Read it yourself on the DNI website. It’s two pages long and, as Noah Shachtman says, a bit of a snoozer — except for one part. Money:

We assess that al-Qa’ida will continue to enhance its capabilities to attack the Homeland through greater cooperation with regional terrorist groups. Of note, we assess that al-Qa’ida will probably seek to leverage the contacts and capabilities of al-Qa’ida in Iraq (AQI), its most visible and capable affiliate and the only one known to have expressed a desire to attack the Homeland. In addition, we assess that its association with AQI helps al-Qa’ida to energize the broader Sunni extremist community, raise resources, and to recruit and indoctrinate operatives, including for Homeland attacks.

NPR evidently has a source in the intel community who’s seen the full briefing because they claim the NIE expects an attacking within three years, specifically.

The leftist meme du jour, most recently restated by the New York Times’s stooge ombudsman, is that Al Qaeda in Iraq really isn’t that significant and, to the extent that it is, doesn’t have much to do with the “real” Al Qaeda anyway. Declareth Clark Hoyt:

“Remember, when I mention Al Qaeda, they’re the ones who attacked the United States of America and killed nearly 3,000 people on September the 11th, 2001,” Bush said in the Naval War College speech.

Actually, Al Qaeda in Mesopotamia, which came into being in 2003, pledged its loyalty to Osama bin Laden’s Al Qaeda the next year but is not believed to be under his operational control.

If it’s not under his direct control it’s not for lack of trying. The obvious implication of the finding is that we can’t afford to leave AQI intact, but that means a sustained campaign in Iraq and the left won’t like that. So expect them to stick with withdrawal on grounds that either (a) AQI wouldn’t have existed but for the U.S. invasion, ergo we sort of deserve to lie in the bed we made or (b) the NIE was cooked by Bush to justify a sustained campaign and should be dismissed out of hand. That’s their approach to the Anbar awakening and to certain inconvenient facts about Iran. It’ll also be their approach to this New York Sun scoop on one of the non-declassified assessments in the NIE placing AQ leadership in two areas bordering Afghanistan: to the east, the Pakistani tribal regions and to the west…

One of two known Al Qaeda leadership councils meets regularly in eastern Iran, where the American intelligence community believes dozens of senior Al Qaeda leaders have reconstituted a good part of the terror conglomerate’s senior leadership structure…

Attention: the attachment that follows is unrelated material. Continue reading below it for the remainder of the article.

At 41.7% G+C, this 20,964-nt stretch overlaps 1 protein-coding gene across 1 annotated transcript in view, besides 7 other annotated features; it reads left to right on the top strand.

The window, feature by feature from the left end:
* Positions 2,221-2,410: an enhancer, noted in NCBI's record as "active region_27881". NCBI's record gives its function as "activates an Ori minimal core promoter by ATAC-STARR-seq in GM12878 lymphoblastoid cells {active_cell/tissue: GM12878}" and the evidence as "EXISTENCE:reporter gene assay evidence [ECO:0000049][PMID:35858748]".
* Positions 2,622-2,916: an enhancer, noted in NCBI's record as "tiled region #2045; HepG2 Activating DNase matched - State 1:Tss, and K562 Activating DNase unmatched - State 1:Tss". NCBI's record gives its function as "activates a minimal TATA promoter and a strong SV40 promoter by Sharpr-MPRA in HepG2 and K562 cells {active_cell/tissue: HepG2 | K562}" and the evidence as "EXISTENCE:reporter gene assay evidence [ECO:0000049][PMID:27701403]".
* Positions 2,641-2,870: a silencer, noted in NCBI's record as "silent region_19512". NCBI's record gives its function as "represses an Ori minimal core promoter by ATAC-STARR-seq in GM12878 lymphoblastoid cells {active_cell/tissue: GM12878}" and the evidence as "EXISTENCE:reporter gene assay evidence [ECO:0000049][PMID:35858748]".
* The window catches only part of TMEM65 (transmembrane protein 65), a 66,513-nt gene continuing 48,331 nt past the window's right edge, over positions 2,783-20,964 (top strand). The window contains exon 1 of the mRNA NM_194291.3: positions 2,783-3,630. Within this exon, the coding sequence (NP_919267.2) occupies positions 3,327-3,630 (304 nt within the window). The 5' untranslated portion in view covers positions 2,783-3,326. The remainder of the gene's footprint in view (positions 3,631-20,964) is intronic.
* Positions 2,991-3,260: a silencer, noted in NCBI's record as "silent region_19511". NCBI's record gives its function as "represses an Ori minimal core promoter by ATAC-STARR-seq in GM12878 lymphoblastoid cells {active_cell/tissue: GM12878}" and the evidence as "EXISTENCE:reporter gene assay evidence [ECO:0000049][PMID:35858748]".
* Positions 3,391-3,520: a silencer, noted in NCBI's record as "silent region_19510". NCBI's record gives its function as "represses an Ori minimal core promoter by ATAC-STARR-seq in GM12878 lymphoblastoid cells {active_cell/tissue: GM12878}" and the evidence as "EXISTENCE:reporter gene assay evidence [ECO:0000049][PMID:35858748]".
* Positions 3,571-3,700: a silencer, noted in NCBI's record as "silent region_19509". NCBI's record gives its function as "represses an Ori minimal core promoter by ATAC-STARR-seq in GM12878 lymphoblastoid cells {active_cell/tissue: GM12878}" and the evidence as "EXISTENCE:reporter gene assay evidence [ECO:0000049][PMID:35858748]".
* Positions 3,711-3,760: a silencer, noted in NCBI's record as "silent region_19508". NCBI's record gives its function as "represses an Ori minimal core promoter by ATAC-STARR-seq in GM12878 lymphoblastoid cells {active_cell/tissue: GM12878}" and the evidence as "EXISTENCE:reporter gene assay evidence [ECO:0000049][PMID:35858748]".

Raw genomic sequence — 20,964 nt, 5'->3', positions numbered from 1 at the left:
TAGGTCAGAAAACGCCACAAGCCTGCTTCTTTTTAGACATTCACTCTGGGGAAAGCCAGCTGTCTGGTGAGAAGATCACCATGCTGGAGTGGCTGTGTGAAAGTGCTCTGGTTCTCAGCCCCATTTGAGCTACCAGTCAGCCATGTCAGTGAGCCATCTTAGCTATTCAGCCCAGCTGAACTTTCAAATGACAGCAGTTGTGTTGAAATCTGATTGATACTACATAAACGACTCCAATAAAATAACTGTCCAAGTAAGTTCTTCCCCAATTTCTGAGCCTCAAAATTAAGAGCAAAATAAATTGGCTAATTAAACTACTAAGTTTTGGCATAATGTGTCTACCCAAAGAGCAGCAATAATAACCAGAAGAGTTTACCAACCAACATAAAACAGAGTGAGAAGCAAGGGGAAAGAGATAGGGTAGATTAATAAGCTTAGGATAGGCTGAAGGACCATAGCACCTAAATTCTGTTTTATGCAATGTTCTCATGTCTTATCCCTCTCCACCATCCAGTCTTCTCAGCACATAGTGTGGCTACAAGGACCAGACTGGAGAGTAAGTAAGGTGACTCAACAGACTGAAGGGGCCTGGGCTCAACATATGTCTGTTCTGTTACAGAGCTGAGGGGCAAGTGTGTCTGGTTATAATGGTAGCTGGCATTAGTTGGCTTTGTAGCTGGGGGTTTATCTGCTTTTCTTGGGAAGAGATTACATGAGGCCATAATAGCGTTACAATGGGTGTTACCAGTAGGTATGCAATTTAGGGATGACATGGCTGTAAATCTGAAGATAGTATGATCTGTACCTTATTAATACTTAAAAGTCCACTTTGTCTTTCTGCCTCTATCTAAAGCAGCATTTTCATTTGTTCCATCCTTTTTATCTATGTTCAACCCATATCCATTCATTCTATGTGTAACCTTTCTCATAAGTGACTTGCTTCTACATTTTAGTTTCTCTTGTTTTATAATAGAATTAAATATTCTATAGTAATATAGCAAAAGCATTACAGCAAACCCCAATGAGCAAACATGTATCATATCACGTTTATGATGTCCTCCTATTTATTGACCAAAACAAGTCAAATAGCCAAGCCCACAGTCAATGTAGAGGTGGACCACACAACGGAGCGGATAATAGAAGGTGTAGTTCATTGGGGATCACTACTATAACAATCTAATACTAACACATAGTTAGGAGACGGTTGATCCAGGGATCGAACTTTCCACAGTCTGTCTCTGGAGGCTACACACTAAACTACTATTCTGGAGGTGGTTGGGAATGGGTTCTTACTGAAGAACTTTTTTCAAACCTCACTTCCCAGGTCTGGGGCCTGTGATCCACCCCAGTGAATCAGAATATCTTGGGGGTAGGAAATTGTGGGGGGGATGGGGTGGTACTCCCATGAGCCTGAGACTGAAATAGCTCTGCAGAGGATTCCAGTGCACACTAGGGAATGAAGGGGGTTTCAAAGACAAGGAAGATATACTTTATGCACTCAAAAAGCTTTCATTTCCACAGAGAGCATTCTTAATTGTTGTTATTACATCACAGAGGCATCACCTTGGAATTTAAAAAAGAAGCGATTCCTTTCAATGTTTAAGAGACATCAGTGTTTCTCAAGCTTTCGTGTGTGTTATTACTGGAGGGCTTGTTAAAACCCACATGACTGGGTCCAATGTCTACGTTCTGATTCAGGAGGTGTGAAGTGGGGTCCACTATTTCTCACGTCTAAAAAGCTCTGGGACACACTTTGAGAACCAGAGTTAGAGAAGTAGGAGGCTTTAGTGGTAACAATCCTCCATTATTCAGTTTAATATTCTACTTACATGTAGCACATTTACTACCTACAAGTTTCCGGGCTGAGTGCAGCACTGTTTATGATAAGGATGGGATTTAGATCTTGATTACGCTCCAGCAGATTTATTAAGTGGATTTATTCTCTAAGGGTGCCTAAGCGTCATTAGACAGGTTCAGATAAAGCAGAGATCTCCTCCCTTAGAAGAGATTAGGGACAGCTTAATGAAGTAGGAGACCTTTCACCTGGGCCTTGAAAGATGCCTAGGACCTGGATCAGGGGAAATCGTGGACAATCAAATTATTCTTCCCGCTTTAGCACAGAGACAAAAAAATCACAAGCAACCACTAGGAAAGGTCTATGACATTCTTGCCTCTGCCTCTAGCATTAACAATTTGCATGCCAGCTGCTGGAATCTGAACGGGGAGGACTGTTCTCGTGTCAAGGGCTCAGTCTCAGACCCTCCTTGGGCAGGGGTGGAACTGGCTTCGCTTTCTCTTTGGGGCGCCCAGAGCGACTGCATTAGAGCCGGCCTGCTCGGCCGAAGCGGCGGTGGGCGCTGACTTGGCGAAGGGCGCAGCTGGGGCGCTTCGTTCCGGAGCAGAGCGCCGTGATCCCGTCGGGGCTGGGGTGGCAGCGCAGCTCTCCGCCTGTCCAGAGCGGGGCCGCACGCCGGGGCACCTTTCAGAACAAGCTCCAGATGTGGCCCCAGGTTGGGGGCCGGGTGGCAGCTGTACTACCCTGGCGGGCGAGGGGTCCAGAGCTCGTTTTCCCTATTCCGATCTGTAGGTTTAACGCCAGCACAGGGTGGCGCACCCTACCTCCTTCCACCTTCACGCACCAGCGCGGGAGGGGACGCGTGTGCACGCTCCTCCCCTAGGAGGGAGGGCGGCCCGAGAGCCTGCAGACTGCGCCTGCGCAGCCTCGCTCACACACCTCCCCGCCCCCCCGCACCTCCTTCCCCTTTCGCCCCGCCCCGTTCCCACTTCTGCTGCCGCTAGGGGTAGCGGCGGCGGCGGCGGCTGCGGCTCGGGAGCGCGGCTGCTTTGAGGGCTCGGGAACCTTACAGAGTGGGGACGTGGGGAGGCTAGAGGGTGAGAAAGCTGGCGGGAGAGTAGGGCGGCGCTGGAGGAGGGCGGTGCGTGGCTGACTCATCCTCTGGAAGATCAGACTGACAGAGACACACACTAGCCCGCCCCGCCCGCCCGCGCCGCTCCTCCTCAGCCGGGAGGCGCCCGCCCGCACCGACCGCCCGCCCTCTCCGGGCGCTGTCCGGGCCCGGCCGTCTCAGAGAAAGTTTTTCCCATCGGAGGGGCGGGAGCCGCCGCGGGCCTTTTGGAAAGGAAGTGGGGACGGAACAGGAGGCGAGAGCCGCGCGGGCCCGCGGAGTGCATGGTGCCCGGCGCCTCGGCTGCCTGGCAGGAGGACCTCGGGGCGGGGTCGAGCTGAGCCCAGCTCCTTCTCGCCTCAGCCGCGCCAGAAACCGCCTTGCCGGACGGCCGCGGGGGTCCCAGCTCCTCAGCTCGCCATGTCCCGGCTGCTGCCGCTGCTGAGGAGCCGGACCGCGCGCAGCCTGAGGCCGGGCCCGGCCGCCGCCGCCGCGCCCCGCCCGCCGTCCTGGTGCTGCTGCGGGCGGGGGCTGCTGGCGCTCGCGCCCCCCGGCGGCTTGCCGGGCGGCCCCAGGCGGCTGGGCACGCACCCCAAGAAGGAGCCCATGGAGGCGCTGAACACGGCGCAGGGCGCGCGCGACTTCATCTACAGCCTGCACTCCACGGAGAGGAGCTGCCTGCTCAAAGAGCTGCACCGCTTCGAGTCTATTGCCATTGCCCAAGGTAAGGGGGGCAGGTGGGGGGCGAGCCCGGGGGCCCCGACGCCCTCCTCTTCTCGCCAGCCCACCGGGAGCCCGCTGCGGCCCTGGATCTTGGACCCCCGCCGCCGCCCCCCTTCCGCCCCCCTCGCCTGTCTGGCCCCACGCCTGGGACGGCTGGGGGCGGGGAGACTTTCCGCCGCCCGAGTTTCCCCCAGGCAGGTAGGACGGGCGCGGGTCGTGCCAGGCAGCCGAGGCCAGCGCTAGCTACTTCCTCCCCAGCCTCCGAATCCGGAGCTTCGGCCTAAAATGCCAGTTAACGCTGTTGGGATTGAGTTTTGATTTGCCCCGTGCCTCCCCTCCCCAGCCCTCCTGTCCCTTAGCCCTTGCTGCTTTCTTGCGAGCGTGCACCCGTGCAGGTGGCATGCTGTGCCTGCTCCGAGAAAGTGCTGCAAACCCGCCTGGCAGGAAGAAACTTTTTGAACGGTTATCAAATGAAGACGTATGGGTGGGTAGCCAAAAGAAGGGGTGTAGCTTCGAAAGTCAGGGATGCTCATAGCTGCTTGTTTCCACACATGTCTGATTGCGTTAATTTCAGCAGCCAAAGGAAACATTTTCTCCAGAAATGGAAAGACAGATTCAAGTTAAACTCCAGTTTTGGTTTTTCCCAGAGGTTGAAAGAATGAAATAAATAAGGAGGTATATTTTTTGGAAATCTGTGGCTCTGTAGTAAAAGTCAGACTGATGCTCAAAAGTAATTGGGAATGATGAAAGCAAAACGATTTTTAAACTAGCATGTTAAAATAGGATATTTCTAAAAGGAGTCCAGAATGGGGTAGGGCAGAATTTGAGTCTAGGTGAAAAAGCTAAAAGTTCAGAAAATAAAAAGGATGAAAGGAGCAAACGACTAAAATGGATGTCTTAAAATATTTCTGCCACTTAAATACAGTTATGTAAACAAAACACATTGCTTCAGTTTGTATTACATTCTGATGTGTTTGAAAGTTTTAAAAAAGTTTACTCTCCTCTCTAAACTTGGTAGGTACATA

The other Shura Majlis is believed to meet in eastern Iran in the network established after Al Qaeda was driven from Afghanistan in 2001.

Following that battle, a military planner trained in the Egyptian special forces, Saif al-Adel, fled to Iran. Mr. Zawahri then arranged with the then commander of Iran’s Quds Force, Ahmad Vahidi, for safe harbor for senior leaders.

The three main Al Qaeda leaders in Iran include Mr. Adel; the organization’s minister of propaganda, Suleiman Abu Ghaith, and the man who some analysts believe is the heir apparent to Mr. bin Laden — one of his sons, Saad bin Laden. The locations of the senior leaders include a military base near Tehran called Lavizan; a northern suburb of Tehran, Chalous; an important holy city, Mashod, and a border town near Afghanistan, Zabul, the draft intelligence estimate says…

The late founder of Al Qaeda in Iraq, Abu Musab al-Zarqawi, had multiple meetings with Mr. Adel after 2001. In the past year, the multinational Iraq command force has intercepted at least 10 couriers with instructions from the Iran-based Shura Majlis. In addition, two senior leaders of Al Qaeda captured in 2006 have shared details of the Shura Majlis in Iran…

An intelligence official sympathetic to the view that it is a matter of Iranian policy to cooperate with Al Qaeda disputed the CIA and State Department view that the Quds Force is operating as a rogue force. “It is just impossible to believe that what the Quds Force does with Al Qaeda does not represent a decision of the government,” the official, who asked not to be identified, said. “It’s a bit like saying the directorate of operations for the CIA is not really carrying out U.S. policy.”

If it’s true then we’d have to do something about it, so it must be a lie. Then again, what could we do even if we had the will? Trade them for the Irbil Five?

Incidentally, it’s not only Muslim terrorist groups who are considered a threat. Scroll down to the end here to see who else the feds have their eye on.

Update: Probably just an editing artifact but the paragraph at the end of the last link is now gone. It was a reference to non-Muslim threats like the Earth Liberation Front.

Meanwhile, a little more fuel for the fire in the “how much does Iran know?” debate.